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Reviewed by:
  • Ohio Hopewell Community Organization
  • Jack Bernhardt
William S. Dancey and Paul J. Pacheco, eds. Ohio Hopewell Community Organization. Kent OH: Kent State University Press, 1997. xvii + 433 pp. Figures, maps, tables, bibliographies, index. Cloth $45.00

Few areas of the United States are as rich in prehistoric remains as the river valleys of southern Ohio. The geometric earthwork complexes of the Middle Woodland Period (ca. 200 BCE–400 CE), called "Hopewell" after the group of mounds on the M.C. Hopewell farm in Ross County, have inspired the imaginations of professional and amateur archaeologists since the early nineteenth century. Although research on the mounds has provided insight into Hopewell mortuary practices and ceremonial architecture, surprisingly little is known about Hopewell community organization and daily life. In part, this is because earlier generations of archaeologists assumed that the magnitude of earthworks such as the Great Circle at Newark, which encompasses fifty acres within its walls, would have required the labor of sizable populations who must have lived in large nucleated villages near the ceremonial centers; evidence of such large settlements has never been found. [End Page 315]

The first well-documented example of an Ohio Hopewell domestic site was reported in 1965 by Olaf H. Prufer in "The McGraw Site: A Study in Hopewellian Dynamics." Instead of supporting the nucleated settlement theory, Prufer discovered a Middle Woodland farmstead in the floodplain of the Scioto River in Ross County that he proposed had been occupied by thirty-five to forty-five individuals for approximately one generation, or thirty years. Based on this site, Prufer characterizes the Ohio Hopewell settlement pattern as a system of small, semipermanent farmsteads based on shifting agriculture, clustered around a series of ceremonial centers and burial grounds with which a number of such farmsteads identified themselves. Inspired by the "Dispersed Settlement– Vacant Ceremonial Center Model" then popular for the Maya, Prufer's conception has come to be known as the "Dispersed Sedentary Community Model," or simply the Prufer Model.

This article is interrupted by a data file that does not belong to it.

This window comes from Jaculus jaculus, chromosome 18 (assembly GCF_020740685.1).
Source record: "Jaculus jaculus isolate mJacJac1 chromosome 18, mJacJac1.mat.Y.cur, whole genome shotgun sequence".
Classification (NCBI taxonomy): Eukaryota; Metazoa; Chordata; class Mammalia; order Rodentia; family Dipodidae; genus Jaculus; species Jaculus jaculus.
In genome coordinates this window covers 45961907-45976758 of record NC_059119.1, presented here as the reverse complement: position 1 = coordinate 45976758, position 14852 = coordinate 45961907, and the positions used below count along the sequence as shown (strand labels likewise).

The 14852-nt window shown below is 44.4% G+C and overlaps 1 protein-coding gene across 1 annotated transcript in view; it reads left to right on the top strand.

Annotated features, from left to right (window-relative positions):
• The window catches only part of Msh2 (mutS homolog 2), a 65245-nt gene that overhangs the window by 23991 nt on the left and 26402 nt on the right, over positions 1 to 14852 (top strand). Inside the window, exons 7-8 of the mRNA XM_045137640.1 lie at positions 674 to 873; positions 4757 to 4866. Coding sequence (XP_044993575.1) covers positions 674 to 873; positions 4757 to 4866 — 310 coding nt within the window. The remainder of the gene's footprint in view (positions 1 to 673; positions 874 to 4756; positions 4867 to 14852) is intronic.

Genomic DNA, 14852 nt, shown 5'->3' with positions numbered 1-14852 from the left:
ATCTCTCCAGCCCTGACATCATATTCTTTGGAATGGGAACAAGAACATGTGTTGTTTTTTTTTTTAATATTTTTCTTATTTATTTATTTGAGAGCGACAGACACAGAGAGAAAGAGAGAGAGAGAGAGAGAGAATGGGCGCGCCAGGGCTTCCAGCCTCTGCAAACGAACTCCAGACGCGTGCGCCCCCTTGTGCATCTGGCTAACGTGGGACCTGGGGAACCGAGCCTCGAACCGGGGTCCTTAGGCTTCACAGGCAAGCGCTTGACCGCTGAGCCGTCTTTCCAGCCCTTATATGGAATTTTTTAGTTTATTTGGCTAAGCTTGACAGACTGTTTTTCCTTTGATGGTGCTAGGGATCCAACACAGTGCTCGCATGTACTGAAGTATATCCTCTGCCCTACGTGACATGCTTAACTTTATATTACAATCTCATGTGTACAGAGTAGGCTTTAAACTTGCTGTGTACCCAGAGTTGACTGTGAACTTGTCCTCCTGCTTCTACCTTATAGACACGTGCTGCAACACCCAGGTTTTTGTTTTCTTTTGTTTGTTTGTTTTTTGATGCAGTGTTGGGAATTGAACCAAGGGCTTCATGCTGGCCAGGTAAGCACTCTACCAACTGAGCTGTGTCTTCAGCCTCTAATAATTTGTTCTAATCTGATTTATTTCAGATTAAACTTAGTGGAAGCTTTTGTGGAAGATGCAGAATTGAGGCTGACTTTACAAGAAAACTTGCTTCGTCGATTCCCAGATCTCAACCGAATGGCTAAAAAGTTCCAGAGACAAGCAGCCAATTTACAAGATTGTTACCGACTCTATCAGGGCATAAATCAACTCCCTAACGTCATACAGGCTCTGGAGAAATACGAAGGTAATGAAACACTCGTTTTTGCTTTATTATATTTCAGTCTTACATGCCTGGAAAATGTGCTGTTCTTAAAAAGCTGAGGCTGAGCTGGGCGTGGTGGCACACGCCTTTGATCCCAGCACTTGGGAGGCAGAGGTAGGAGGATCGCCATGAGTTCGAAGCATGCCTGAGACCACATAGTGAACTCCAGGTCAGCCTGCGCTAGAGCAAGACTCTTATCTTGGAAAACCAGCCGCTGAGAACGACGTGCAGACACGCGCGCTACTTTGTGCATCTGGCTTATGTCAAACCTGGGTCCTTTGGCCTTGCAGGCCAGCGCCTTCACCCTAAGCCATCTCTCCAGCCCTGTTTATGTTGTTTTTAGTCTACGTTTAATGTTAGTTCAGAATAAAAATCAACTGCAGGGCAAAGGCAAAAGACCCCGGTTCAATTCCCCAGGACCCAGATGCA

In the thirty years since excavation of McGraw, little had been done to test Prufer's model, even as archaeologists in other regions of the United States advanced themethod, theory, and substantive framework of settlement system studies. In 1992, a group of scholars organized the symposium "Testing the Prufer Model of Ohio Hopewell Settlement Pattern" at the Society for American Archaeology conference in Pittsburgh. Ohio Hopewell Community Organization, edited by William Dancey and Paul Pacheco, is a fifteen-chapter book consisting of papers from the symposium plus others, including two chapters and an appendix by Prufer, by some who did not attend the symposium.

While few published research programs have tested the Prufer model, the editors write that this volume assembles "some of the information on Middle Woodland non-mortuary locations currently scattered in conference papers, master's theses, contract reports, and the like and assess the fit of the data with Prufer's conception" (5). The chapters are concerned primarily with three poorly understood topics: settlement pattern, subsistence, and earthwork function.

Given the extensive area covered—from the Indiana–Ohio border on the west to the Muskingum Valley on the east—and 600 years of Hopewell activity, it is not surprising that the authors report variation in the Hopewell settlement pattern. Research by Pacheco along Raccoon Creek near the Newark Works, by Kozarek at the Jennison Guard Site at the mouth of the Great Miami River in Indiana, by Coughlin and Seeman near the Liberty Works in Ross County, and by Carskadden and Morton in the Muskingum Valley support the Prufer model. The model is challenged by Lepper and Yerkes, who reexamined data from Hale's House Site, discovered in 1977 during a highway survey through a portion of the Newark Works. From these and other data, they conclude that the Hopewell settlement pattern featured some habitation sites that were seasonally occupied and that Prufer's notion of ceremonial centers as vacant, or unoccupied, terrain is incorrect. And Robert Connolly's work at Fort Ancient in Warren County suggests that the area immediately adjacent to this hilltop earthwork contained a domestic site occupied continually over a long period of time. [End Page 316]

Prufer's contention...


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